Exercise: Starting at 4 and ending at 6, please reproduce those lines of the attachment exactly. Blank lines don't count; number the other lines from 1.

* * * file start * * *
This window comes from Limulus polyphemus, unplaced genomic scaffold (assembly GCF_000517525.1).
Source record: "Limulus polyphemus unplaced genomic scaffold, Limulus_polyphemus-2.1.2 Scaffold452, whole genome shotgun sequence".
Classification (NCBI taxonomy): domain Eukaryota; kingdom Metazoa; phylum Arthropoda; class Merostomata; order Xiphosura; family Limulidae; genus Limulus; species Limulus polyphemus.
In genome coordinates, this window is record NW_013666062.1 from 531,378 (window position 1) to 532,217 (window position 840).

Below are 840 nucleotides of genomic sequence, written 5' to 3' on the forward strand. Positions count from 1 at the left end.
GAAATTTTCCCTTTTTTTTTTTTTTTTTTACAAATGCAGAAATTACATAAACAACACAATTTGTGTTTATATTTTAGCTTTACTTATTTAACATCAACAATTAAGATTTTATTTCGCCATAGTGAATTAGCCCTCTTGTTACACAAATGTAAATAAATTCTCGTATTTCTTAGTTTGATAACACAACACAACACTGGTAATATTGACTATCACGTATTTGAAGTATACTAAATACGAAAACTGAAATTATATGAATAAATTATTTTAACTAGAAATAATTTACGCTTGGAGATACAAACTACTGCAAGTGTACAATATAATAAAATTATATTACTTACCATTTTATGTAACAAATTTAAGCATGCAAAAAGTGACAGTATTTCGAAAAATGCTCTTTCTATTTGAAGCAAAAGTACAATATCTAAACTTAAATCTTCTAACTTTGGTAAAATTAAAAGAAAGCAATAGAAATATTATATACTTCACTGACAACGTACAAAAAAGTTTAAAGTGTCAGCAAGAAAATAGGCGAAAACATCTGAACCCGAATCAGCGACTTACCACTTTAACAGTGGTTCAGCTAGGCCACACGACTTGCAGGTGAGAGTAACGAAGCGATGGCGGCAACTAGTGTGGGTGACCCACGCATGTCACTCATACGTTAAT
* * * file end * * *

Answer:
In genome coordinates, this window is record NW_013666062.1 from 531,378 (window position 1) to 532,217 (window position 840).

Below are 840 nucleotides of genomic sequence, written 5' to 3' on the forward strand. Positions count from 1 at the left end.
GAAATTTTCCCTTTTTTTTTTTTTTTTTTACAAATGCAGAAATTACATAAACAACACAATTTGTGTTTATATTTTAGCTTTACTTATTTAACATCAACAATTAAGATTTTATTTCGCCATAGTGAATTAGCCCTCTTGTTACACAAATGTAAATAAATTCTCGTATTTCTTAGTTTGATAACACAACACAACACTGGTAATATTGACTATCACGTATTTGAAGTATACTAAATACGAAAACTGAAATTATATGAATAAATTATTTTAACTAGAAATAATTTACGCTTGGAGATACAAACTACTGCAAGTGTACAATATAATAAAATTATATTACTTACCATTTTATGTAACAAATTTAAGCATGCAAAAAGTGACAGTATTTCGAAAAATGCTCTTTCTATTTGAAGCAAAAGTACAATATCTAAACTTAAATCTTCTAACTTTGGTAAAATTAAAAGAAAGCAATAGAAATATTATATACTTCACTGACAACGTACAAAAAAGTTTAAAGTGTCAGCAAGAAAATAGGCGAAAACATCTGAACCCGAATCAGCGACTTACCACTTTAACAGTGGTTCAGCTAGGCCACACGACTTGCAGGTGAGAGTAACGAAGCGATGGCGGCAACTAGTGTGGGTGACCCACGCATGTCACTCATACGTTAAT